PRESCRIPITION LENSES

For over three centuries, myopic patients have been receiving treatment that is the exact opposite of what they should be getting. Single-vision distance lens corrects blurred distance vision, but causes the eyes to exert more focusing effort at near, resulting in increased myopia. Consequently, distance glasses should only be used for distance vision. A prescription that minimises near point strain would be beneficial for close work.

The use of convex or ‘plus power’ lens reading glasses for close work can not only minimise further elongation of the eyeball but also improve vision by relaxing the focusing muscle. This method has been shown to halt the development of myopia and, in some cases, return children to normal vision, provided that the myopia is still at a beginning stage.

In 2005, research with chickens showed that when a minus lens is prescribed, the choroid (which is one of the layers in the retina) thins, thus contributing for the eyeball elongating. It changes the anatomy of the retina almost instantly. The study also shows that plus lens thickens the choroid, which is one of the reasons why they are effective in myopia prevention.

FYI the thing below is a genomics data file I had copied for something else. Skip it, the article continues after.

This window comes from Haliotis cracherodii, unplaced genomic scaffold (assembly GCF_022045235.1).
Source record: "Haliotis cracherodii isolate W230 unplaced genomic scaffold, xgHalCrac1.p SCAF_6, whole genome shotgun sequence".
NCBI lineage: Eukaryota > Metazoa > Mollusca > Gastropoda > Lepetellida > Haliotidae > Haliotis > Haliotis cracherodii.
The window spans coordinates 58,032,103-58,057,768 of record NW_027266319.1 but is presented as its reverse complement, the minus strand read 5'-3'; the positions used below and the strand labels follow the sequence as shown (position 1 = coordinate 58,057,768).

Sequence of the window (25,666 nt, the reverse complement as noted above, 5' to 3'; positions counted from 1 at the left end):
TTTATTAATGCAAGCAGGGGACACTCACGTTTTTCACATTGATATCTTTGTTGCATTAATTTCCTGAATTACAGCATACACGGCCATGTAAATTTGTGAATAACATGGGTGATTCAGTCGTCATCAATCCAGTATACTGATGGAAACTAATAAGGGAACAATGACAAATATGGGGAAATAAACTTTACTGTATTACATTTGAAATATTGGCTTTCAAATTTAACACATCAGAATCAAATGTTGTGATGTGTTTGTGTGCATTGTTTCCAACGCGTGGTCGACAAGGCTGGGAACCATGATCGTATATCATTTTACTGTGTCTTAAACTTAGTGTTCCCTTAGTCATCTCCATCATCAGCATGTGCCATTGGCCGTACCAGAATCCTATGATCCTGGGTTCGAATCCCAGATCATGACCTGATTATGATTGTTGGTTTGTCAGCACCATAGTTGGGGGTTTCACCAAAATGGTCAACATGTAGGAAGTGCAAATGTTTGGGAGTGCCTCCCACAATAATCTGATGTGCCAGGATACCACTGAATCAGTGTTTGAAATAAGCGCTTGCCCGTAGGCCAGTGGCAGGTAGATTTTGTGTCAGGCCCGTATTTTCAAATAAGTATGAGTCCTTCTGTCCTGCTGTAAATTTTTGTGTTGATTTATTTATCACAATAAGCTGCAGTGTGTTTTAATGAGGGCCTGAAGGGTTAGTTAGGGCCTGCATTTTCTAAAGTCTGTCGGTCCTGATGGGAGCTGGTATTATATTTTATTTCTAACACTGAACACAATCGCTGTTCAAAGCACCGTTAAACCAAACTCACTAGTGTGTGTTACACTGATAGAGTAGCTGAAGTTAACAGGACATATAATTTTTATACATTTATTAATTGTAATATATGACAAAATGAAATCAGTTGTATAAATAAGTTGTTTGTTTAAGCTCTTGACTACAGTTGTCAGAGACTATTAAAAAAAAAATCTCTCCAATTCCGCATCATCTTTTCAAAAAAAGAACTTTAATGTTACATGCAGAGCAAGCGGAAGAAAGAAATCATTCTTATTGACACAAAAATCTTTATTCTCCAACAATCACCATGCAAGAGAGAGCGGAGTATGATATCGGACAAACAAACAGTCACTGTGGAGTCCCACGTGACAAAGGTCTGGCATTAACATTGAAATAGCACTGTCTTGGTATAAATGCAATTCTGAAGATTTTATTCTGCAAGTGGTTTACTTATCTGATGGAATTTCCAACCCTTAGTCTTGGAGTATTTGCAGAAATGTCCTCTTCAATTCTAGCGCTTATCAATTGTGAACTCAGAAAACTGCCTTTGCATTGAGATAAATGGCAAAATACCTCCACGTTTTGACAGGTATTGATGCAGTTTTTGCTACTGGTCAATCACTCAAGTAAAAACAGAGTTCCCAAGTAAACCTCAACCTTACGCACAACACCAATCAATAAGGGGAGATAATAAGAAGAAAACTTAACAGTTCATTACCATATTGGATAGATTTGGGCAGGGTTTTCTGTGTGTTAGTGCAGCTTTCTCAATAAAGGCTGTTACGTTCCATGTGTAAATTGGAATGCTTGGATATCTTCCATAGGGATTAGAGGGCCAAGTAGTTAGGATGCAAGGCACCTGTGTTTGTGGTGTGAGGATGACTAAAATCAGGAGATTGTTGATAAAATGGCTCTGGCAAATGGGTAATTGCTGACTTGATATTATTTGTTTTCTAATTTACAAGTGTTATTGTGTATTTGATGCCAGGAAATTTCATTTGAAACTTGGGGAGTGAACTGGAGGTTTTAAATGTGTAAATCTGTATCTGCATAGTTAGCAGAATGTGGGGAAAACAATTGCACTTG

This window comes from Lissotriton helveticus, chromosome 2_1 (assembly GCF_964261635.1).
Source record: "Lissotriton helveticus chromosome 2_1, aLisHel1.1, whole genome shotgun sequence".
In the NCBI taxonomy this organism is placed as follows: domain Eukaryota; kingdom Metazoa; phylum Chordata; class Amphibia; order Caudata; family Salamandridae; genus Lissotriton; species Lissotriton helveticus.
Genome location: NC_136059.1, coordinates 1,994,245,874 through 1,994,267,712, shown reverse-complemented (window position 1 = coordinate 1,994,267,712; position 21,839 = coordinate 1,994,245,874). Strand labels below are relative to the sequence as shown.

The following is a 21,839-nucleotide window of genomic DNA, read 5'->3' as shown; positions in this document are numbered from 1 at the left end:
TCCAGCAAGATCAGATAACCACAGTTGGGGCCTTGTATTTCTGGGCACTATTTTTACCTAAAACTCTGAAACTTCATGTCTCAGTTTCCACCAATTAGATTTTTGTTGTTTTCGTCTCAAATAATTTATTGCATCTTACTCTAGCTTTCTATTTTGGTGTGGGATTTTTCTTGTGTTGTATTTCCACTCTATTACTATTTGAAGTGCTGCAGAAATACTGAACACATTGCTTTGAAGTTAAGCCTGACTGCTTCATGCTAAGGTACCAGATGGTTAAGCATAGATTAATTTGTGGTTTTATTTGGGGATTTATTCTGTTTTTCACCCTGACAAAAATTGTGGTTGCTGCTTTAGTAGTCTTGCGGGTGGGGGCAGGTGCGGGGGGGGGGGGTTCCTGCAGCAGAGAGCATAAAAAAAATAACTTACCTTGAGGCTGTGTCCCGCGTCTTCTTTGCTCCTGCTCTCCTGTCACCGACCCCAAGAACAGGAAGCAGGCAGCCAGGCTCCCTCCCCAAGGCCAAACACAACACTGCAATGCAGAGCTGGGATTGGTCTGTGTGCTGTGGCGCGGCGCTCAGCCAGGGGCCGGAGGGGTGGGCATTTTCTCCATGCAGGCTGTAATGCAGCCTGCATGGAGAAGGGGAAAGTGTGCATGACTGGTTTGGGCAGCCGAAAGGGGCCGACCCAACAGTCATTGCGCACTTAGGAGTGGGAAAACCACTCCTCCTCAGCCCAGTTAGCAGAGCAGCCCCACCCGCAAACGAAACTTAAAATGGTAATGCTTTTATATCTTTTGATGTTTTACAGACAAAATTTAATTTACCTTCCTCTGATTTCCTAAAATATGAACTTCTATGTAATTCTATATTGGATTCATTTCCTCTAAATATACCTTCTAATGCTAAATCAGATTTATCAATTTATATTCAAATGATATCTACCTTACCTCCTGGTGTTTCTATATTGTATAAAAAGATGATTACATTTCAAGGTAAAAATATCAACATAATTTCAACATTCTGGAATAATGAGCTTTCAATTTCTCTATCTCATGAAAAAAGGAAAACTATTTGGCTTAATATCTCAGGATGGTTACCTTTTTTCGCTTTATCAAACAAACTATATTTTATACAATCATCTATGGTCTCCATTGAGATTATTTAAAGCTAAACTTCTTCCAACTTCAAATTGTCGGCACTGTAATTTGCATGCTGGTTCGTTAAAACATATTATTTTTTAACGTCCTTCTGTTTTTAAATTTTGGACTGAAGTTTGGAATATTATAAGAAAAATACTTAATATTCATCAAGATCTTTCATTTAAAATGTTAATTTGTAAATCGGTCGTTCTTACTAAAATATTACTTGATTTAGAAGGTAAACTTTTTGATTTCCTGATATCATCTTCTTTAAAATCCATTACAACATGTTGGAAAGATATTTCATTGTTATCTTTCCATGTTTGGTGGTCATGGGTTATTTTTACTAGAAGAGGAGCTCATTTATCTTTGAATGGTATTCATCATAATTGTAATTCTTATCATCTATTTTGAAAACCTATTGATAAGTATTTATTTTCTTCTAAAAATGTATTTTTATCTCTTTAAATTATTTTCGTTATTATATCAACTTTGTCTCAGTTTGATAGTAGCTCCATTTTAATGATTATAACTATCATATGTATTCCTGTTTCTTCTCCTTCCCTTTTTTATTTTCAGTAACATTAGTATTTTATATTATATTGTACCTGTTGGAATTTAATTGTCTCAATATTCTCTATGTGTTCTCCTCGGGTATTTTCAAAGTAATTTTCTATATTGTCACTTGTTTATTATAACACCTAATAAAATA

Several research studies have also been carried out on the effect of bifocal lenses on myopia progression in children. A randomised trial conducted in 2010 with 145 myopic Chinese-Canadian children over 24 months saw 38% less myopia progression in children wearing bifocals than in those wearing single-vision lenses. Another study carried out four years later found similar results (less 35% myopia progression). Bifocal lenses allow clear distance vision through the top portion of the lens while the bottom portion contains the reading power, which reduces or eliminates the accommodative effort associated with myopia.